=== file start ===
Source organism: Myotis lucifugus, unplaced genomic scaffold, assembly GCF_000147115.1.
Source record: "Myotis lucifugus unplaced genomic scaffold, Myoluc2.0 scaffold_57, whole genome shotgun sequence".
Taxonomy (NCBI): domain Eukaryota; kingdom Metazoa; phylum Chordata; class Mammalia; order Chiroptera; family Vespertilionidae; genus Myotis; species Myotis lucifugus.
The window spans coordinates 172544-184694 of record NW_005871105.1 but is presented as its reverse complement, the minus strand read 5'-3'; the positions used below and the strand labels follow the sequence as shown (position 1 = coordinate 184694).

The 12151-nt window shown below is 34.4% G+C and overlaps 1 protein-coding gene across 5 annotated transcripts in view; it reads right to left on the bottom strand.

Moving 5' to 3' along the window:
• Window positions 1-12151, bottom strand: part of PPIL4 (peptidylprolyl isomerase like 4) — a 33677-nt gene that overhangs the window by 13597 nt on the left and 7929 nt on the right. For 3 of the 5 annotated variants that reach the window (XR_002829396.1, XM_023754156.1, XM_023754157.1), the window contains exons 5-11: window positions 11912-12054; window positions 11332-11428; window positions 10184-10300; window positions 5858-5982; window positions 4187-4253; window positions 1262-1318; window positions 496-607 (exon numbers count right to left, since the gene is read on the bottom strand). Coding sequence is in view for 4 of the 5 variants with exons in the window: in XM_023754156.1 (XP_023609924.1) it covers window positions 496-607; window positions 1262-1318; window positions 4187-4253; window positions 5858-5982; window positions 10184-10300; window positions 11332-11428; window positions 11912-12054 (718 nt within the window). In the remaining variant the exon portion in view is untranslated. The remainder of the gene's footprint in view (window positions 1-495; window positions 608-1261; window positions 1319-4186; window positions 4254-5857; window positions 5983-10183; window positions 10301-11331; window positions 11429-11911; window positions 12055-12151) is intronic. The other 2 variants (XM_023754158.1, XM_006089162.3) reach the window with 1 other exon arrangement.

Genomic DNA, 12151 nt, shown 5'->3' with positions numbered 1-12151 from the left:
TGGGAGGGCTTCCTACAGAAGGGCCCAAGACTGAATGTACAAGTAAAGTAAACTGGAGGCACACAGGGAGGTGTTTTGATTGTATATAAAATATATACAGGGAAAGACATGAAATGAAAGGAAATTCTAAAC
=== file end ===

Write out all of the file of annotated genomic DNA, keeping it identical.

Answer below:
Source organism: Myotis lucifugus, unplaced genomic scaffold, assembly GCF_000147115.1.
Source record: "Myotis lucifugus unplaced genomic scaffold, Myoluc2.0 scaffold_57, whole genome shotgun sequence".
Taxonomy (NCBI): domain Eukaryota; kingdom Metazoa; phylum Chordata; class Mammalia; order Chiroptera; family Vespertilionidae; genus Myotis; species Myotis lucifugus.
The window spans coordinates 172544-184694 of record NW_005871105.1 but is presented as its reverse complement, the minus strand read 5'-3'; the positions used below and the strand labels follow the sequence as shown (position 1 = coordinate 184694).

The 12151-nt window shown below is 34.4% G+C and overlaps 1 protein-coding gene across 5 annotated transcripts in view; it reads right to left on the bottom strand.

Moving 5' to 3' along the window:
• Window positions 1-12151, bottom strand: part of PPIL4 (peptidylprolyl isomerase like 4) — a 33677-nt gene that overhangs the window by 13597 nt on the left and 7929 nt on the right. For 3 of the 5 annotated variants that reach the window (XR_002829396.1, XM_023754156.1, XM_023754157.1), the window contains exons 5-11: window positions 11912-12054; window positions 11332-11428; window positions 10184-10300; window positions 5858-5982; window positions 4187-4253; window positions 1262-1318; window positions 496-607 (exon numbers count right to left, since the gene is read on the bottom strand). Coding sequence is in view for 4 of the 5 variants with exons in the window: in XM_023754156.1 (XP_023609924.1) it covers window positions 496-607; window positions 1262-1318; window positions 4187-4253; window positions 5858-5982; window positions 10184-10300; window positions 11332-11428; window positions 11912-12054 (718 nt within the window). In the remaining variant the exon portion in view is untranslated. The remainder of the gene's footprint in view (window positions 1-495; window positions 608-1261; window positions 1319-4186; window positions 4254-5857; window positions 5983-10183; window positions 10301-11331; window positions 11429-11911; window positions 12055-12151) is intronic. The other 2 variants (XM_023754158.1, XM_006089162.3) reach the window with 1 other exon arrangement.

Genomic DNA, 12151 nt, shown 5'->3' with positions numbered 1-12151 from the left:
TGGGAGGGCTTCCTACAGAAGGGCCCAAGACTGAATGTACAAGTAAAGTAAACTGGAGGCACACAGGGAGGTGTTTTGATTGTATATAAAATATATACAGGGAAAGACATGAAATGAAAGGAAATTCTAAAC